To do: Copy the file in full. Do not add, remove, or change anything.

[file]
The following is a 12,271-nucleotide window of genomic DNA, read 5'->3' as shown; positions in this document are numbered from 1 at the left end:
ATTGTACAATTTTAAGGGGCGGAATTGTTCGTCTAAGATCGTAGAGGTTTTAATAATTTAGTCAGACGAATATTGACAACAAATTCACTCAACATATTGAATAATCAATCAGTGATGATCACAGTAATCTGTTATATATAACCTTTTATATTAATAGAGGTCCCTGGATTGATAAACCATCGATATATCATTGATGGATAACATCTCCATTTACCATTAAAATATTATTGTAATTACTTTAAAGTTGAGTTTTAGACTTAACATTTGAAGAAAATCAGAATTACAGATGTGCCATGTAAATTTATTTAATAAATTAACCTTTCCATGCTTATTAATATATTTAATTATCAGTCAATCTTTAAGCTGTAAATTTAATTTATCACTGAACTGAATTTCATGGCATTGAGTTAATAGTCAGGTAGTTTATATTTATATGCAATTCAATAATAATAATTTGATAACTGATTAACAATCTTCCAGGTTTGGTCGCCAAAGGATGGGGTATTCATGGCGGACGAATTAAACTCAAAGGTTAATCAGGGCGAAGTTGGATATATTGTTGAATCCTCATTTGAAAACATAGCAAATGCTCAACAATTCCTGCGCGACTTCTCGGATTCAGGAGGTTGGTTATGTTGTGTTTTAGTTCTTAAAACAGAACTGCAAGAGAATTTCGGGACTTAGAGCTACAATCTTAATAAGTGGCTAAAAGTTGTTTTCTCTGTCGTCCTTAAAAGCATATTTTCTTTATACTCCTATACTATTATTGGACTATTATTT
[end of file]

The following is a 12,271-nucleotide window of genomic DNA, read 5'->3' as shown; positions in this document are numbered from 1 at the left end:
ATTGTACAATTTTAAGGGGCGGAATTGTTCGTCTAAGATCGTAGAGGTTTTAATAATTTAGTCAGACGAATATTGACAACAAATTCACTCAACATATTGAATAATCAATCAGTGATGATCACAGTAATCTGTTATATATAACCTTTTATATTAATAGAGGTCCCTGGATTGATAAACCATCGATATATCATTGATGGATAACATCTCCATTTACCATTAAAATATTATTGTAATTACTTTAAAGTTGAGTTTTAGACTTAACATTTGAAGAAAATCAGAATTACAGATGTGCCATGTAAATTTATTTAATAAATTAACCTTTCCATGCTTATTAATATATTTAATTATCAGTCAATCTTTAAGCTGTAAATTTAATTTATCACTGAACTGAATTTCATGGCATTGAGTTAATAGTCAGGTAGTTTATATTTATATGCAATTCAATAATAATAATTTGATAACTGATTAACAATCTTCCAGGTTTGGTCGCCAAAGGATGGGGTATTCATGGCGGACGAATTAAACTCAAAGGTTAATCAGGGCGAAGTTGGATATATTGTTGAATCCTCATTTGAAAACATAGCAAATGCTCAACAATTCCTGCGCGACTTCTCGGATTCAGGAGGTTGGTTATGTTGTGTTTTAGTTCTTAAAACAGAACTGCAAGAGAATTTCGGGACTTAGAGCTACAATCTTAATAAGTGGCTAAAAGTTGTTTTCTCTGTCGTCCTTAAAAGCATATTTTCTTTATACTCCTATACTATTATTGGACTATTATTT